Greenland Superstitions

Greenland Superstitions


Ghosts, reincarnations, monsters under the bed, poltergeists and Qivittoq is only one of the things that Greenlanders believe in. In this article we will go through some of the more famous superstitions and give examples of scary stories in Greenland. 

Qivittoq – The Wandering Man

In old days a man should be macho, he was the provider of the family, he shouldn’t be scared of anything, he should be able to fight the enemies in drum dance battles, have stronger spirits and be physically stronger than the enemies. Our culture was very hierarchically build and that was respected. A shaman and a hunter were on the top of the hierarchy.

So, if a man didn’t live up to this norm, he would get humiliated, in some cases he would leave his settlement in shame and live alone in the mountains for the rest of his life.

We, Greenlanders believe, that every man or woman who lives alone in the mountains for a long time gets supernatural powers.  Some say they can fly, some say they can turn into different kinds of animals, some say they can run inhumanly fast and so on. 

We call them QIVITTOQ. Maybe that is also why it’s rare to see native people going camping alone.


Art by Maja-Lisa Kehlet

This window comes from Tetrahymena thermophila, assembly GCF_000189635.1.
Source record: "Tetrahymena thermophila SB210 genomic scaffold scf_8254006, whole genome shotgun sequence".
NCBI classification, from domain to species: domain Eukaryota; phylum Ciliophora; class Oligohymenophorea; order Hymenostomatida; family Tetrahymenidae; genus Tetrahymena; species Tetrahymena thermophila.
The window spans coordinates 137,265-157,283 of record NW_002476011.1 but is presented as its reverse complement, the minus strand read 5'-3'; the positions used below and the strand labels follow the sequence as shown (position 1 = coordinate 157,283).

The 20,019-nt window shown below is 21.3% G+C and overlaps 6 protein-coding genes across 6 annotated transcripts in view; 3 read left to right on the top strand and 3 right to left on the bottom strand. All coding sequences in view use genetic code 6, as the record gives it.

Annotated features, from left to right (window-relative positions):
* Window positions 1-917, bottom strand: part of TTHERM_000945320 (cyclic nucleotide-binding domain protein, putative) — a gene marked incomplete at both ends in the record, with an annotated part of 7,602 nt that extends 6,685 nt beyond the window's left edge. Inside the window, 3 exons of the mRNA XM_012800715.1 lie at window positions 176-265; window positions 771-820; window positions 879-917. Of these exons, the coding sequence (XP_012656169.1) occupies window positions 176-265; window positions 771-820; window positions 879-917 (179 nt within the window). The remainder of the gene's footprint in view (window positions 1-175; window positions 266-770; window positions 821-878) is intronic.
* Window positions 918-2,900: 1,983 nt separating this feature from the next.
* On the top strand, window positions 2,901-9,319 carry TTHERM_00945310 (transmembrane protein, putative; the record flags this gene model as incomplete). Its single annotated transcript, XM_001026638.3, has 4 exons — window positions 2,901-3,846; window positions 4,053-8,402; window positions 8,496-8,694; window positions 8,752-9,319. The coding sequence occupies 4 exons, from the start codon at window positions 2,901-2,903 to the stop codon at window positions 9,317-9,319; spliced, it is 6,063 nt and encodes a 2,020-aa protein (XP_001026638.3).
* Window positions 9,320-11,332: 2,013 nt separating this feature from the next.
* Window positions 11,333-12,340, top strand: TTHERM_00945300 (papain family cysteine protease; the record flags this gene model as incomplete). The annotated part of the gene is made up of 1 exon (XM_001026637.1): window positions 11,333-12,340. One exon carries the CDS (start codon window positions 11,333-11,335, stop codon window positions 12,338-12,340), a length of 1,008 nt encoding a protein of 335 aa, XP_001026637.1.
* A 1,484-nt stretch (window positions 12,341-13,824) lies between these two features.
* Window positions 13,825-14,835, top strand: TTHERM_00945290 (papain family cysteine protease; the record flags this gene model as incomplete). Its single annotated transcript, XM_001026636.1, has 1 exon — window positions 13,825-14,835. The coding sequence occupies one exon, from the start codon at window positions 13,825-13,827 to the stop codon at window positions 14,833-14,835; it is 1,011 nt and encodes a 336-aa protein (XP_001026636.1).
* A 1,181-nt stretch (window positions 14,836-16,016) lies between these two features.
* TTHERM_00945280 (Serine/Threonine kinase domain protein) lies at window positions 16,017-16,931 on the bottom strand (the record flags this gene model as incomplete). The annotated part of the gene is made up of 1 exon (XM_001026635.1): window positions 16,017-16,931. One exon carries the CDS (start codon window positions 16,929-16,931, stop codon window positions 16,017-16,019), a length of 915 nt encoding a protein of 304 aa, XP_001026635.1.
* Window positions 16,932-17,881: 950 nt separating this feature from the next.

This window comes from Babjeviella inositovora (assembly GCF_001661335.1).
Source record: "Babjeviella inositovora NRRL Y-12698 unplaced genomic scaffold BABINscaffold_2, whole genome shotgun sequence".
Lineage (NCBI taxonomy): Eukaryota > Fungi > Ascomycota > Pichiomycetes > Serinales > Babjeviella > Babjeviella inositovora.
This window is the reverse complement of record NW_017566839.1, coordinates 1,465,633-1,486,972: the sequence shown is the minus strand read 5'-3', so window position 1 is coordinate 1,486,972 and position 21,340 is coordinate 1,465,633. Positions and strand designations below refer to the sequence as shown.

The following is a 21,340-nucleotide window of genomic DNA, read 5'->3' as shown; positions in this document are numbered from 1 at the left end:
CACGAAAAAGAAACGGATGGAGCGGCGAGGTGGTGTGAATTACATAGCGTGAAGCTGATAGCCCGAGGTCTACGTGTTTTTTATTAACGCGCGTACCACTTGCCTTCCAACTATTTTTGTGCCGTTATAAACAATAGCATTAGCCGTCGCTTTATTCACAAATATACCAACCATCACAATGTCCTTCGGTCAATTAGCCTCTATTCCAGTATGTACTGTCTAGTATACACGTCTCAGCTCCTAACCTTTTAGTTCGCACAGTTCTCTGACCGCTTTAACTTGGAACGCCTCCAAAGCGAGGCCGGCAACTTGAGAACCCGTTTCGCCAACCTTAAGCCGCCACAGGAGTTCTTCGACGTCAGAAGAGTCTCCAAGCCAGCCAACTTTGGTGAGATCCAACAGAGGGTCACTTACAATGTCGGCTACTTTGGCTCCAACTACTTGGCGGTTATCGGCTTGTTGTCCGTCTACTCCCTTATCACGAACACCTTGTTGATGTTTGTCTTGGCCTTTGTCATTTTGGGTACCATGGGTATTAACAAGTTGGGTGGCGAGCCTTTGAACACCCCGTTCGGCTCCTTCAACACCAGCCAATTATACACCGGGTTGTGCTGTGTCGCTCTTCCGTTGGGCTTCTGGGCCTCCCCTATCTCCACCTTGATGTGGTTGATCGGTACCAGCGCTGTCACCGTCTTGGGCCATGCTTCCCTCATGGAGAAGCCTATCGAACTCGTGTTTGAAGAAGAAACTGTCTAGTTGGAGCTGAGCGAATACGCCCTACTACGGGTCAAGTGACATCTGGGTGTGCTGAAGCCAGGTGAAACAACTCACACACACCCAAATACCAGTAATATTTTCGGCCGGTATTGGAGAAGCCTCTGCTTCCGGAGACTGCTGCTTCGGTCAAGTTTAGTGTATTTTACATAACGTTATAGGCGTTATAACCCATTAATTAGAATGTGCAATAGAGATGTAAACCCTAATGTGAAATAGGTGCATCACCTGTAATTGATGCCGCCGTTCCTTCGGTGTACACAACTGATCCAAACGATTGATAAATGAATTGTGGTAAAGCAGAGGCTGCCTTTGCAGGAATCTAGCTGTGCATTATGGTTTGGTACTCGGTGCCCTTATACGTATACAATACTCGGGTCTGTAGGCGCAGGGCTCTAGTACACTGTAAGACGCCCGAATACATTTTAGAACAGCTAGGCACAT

Arsarnerit – Northern Lights

Aurora Borealis, the northern lights. Arsarnerit, is what we call them, meaning; playing soccer. 

Every greenlandic child have heard the legend about Arsarnerit.  If a child is out in the night and the Arsarnerit appear the Arsarnerit would take the childs head and use it as a ball.

My mum told me once, when she was on her way home as a child, Arsarnerit appeared in the sky and, she ran as fast as she could towards home while holding on to her head.


Photo by Toke Brødsgaard


Greenlandic Ghost Stories

Once upon a time there was a man who went hiking alone, he expected to arrive at a settlement before it got dark, but that did not  happen. Right before it got really dark he found a hut in the middle of nowhere. 

He decided to stay the night in the hut. He came inside the hut, it was cozy, and there was a bed where he could sleep.  Looking around he could see four pictures of faces on the wall, but then decided that he would look more into the pictures in the morning and see if he would recognize the faces. 

The next morning he woke up, he realized; what he thought were pictures were actually windows.  He felt goosebumps all over his body when he realized four people were watching him going to bed in the middle of nowhere last night. 



This is kind of stories we tell each other on ghost story nights. Greenlandic people can spend hours and hours telling each other ghost stories. 

The Open Air Museum in Nanortalik arranges ghost story nights for the locals every now and then.  The libraries across the country do that as well. Every local in Nanortalik knows stories about haunted places and what should be avoided if you are alone.



Our ancestors believed in super natural things. They made their own explanations to things they couldn’t understand or answer.

That is also how cultures are shaped. Every country and culture are shaped by the beliefs they have.  Because our ancestors lived in a tough environment they had to have beliefs that would strengthen them and keep them going.

We, who are the descendants of the people who believed in things like shamanism and ghosts, still have the superstitiousness with us.


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